It’s a question we’re asked on a daily basis: do I need to speak another language to TEFL? Surely, if you’re teaching English you would need to be able to speak your students’ native language? How else do you effectively communicate?
Actually, it’s one of the biggest misconceptions about TEFL! Though being multilingual – or a polyglot, if you prefer – can have major advantages, it’s not a requirement to get started on your TEFL journey.
However, if you are able to learn another language, it can certainly help; and a TEFL course will even give you pointers on how to do just that.
Let’s get into it.
Do I need to speak a foreign language to TEFL?
The good news for you monolinguals out there is that speaking another language isn’t necessary for TEFL. Not having foreign language skills won’t prevent you from finding a TEFL job abroad or online.
All you need to teach English is fluency in English (obviously!), a TEFL certificate, and, in some cases, a degree as well. You’ll find that few jobs will list a requirement for other languages – those that do are typically bilingual institutions.
If you’re worried about needing a second or even third language, don’t worry. For TEFL purposes, English is all you need.
How does TEFL work if I can’t speak my students’ language?
The best way of learning a language is to be immersed in it, and your role as an EFL teacher is to provide that opportunity for your students. Your value is in your ability to speak English fluently, so using your students’ mother tongue in the classroom would actually undermine this.
It might be hard to wrap your head around the idea of teaching students using a language they’re still learning. What if they’re beginners and know very little English? But that’s where your TEFL course comes in. You’ll learn techniques for communicating non-verbally and how to help students understand without reverting to their first language.
And when it comes to the recruitment process this will all be done in English, so there’s no need to worry about translating your CV.
Teaching abroad is a great way to learn a new language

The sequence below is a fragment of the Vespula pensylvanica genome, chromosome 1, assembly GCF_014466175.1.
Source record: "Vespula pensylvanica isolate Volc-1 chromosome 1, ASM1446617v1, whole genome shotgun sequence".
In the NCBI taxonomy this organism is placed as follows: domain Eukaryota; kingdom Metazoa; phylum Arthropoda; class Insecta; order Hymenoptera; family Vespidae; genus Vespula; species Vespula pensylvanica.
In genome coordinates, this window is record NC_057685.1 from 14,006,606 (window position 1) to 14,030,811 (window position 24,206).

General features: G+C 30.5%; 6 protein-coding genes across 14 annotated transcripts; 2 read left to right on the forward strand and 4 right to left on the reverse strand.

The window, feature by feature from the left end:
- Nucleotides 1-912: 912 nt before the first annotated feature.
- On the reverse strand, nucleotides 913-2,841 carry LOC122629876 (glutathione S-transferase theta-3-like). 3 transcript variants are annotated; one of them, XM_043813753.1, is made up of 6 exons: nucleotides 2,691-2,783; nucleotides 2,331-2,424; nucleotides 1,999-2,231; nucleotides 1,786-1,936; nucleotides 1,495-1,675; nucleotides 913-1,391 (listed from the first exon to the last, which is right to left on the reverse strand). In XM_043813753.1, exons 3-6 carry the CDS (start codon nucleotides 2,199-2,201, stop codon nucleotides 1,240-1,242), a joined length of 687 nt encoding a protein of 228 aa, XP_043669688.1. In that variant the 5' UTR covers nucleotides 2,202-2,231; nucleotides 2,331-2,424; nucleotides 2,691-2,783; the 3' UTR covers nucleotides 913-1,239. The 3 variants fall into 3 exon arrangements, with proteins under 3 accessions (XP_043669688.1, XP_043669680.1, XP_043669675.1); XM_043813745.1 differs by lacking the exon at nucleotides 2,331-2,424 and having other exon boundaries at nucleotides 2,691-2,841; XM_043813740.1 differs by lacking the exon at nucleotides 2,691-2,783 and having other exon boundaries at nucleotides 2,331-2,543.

You might not speak another language right now but teaching English abroad can be a great way of picking one up! While it’s not necessary for the job, being able to speak the local lingo will make navigating day-to-day life a whole lot easier.
Some teachers can find themselves working in an area where few people speak English, which can be really conducive to language learning. If one of your motivations for teaching abroad is to learn a language then consider options a bit off the beaten track where you’re more likely to find yourself needing to pick up a language out of necessity.
You’ll find that some jobs will even offer free language lessons as part of your teaching contract. And you shouldn’t find it hard to find someone willing to pair up for a language exchange, where you teach them English and they teach you their mother tongue.
By living and working in a foreign country you’ll find yourself able to pick up a language so much more easily than you ever did in school. It’s a great opportunity, so make the most of it!
The benefits of having another language
Learning another language comes with a wealth of benefits. Some of these can help you become a better teacher and others will open you up to more opportunities and experiences! Here are just a three of them:
You can empathise with students
If you’ve learnt a language yourself then you’ll be able to empathise with your students as they go through the same process.
What’s more, you’ll be able to share techniques that helped you learn a language and better understand the anxieties and worries your students might have.
It opens up more experiences
If you’re teaching abroad in a big city with a large ex-pat community then it’s possible you can get by without needing to pick up the local language. But sticking only to ex-pat communities and not meeting and socialising with locals arguably means you’re missing out on what that country uniquely has to offer.
Picking up the language opens you up to more experiences and socialising opportunities. Your social pool massively expands and you’re more likely to pick up great tips for places to visit, where to eat, and more.
Having another language looks great on your CV
Having foreign language skills can help you stand out in the job market. Not everyone is in TEFL for life, many go abroad with the intention of returning home to settle in a different career. The great thing about TEFL is that it equips you with a whole range of transferable skills that will help you move into different lines of work.